Dan Letzring: I started on board games probably like everyone else. I had a few friends who were really into board games, so they would always talk about it. I had some coworkers who always kind of talked about Settlers of Catan, and I had two different groups who played it separately and they were always talking about it, and I was like, what are these people talking about. So I had one of them introduce me to it, and shorty after that different people introduced me to Carcassonne, Ticket to Ride, and Dominion, all within like a month. I played all these games with different groups of people. Really once you play all those essentials you either love it or you hate it, and I loved it, and we just got into board games shortly after that.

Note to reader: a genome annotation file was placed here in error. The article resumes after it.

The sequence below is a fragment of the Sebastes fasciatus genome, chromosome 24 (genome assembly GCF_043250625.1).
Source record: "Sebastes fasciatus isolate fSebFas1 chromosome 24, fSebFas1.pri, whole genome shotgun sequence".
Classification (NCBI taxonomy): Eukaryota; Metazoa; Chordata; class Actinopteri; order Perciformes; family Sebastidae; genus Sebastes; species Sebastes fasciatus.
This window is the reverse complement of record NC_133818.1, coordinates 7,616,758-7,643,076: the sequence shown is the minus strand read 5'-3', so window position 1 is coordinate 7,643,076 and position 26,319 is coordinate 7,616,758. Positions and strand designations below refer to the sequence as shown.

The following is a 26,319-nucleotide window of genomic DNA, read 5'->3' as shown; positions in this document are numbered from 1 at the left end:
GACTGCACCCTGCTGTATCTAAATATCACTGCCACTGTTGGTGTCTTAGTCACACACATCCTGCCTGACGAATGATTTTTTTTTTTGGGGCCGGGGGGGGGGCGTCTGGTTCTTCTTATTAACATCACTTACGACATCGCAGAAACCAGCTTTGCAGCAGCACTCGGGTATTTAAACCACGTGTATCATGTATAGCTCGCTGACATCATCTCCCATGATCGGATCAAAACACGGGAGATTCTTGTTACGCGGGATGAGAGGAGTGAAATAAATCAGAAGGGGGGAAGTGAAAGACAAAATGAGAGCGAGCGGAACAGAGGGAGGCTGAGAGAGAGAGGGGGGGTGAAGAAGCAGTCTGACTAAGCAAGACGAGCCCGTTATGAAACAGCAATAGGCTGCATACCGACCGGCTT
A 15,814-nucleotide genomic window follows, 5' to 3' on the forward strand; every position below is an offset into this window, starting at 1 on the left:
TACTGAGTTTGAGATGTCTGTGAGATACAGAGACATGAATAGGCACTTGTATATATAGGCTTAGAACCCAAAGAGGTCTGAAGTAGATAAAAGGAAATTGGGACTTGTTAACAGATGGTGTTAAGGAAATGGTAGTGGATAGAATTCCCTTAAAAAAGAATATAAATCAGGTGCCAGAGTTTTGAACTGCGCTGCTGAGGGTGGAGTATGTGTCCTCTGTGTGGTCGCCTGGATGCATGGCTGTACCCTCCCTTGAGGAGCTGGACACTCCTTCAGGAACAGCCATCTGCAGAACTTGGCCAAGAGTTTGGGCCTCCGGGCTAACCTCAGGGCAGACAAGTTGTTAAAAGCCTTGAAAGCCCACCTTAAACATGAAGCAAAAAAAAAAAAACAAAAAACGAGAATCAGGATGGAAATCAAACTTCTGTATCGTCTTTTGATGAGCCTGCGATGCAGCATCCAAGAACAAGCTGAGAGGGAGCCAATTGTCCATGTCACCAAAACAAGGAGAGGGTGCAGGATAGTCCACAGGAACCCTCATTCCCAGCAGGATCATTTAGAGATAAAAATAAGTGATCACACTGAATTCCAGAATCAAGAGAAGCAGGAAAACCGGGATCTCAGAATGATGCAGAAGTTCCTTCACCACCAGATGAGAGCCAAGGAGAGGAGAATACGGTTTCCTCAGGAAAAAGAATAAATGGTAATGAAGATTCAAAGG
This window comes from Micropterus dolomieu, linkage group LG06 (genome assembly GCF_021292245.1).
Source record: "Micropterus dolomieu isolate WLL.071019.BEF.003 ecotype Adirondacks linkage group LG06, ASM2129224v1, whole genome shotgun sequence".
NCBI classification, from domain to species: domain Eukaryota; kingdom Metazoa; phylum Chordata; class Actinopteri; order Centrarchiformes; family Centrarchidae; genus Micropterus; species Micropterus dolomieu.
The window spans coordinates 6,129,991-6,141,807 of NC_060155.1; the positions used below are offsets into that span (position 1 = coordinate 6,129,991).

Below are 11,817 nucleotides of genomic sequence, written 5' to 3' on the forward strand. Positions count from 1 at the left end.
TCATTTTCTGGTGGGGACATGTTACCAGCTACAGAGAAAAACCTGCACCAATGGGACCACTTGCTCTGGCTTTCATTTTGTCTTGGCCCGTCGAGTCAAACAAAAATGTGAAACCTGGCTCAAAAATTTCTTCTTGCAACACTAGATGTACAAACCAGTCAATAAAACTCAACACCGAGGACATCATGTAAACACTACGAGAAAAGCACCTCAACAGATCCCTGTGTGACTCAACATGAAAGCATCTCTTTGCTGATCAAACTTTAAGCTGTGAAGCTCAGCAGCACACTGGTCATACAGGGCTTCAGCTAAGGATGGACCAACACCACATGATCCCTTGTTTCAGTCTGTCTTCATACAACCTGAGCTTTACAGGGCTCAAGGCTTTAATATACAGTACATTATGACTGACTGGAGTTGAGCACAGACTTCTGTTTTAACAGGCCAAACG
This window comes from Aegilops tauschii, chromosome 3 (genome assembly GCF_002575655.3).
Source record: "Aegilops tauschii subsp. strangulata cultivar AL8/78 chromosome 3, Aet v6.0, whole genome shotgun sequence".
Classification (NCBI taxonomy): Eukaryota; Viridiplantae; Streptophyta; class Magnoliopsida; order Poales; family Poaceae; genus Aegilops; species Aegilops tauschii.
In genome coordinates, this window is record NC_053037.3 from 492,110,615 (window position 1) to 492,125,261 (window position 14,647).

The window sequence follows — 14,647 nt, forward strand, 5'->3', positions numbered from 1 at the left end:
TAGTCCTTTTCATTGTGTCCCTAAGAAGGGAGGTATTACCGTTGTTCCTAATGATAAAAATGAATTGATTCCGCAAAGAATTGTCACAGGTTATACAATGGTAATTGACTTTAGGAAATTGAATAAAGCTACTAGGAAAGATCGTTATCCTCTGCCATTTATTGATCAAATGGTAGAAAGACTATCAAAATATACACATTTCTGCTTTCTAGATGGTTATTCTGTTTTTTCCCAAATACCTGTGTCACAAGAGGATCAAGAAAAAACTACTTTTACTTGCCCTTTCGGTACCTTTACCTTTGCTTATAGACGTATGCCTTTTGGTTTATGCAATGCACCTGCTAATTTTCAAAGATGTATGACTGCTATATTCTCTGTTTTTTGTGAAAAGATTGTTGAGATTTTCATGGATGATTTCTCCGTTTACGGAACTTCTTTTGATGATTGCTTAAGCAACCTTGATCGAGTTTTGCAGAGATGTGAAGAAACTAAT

Patrick Rauland: I love that you listed a ton of those intro games, and I just had to ask, which one of those intro games, if you could introduce someone with one of those intro games, which one would you pick?

Dan Letzring: Actually right now I use Splendor a lot, because I think it's really intuitive, and it's slick in that the progression of building that engine, and when you get to the point of just taking cards for free, it has a very rewarding experience. Just being able to all of a sudden realize what you've built and the cards you can start grabbing. It's so simple and intuitive with it, but the fulfillment you get from it, I find a lot of people really have been loving it when they're not really into board games. I've been using Splendor probably more than anything to try and introduce new people to games.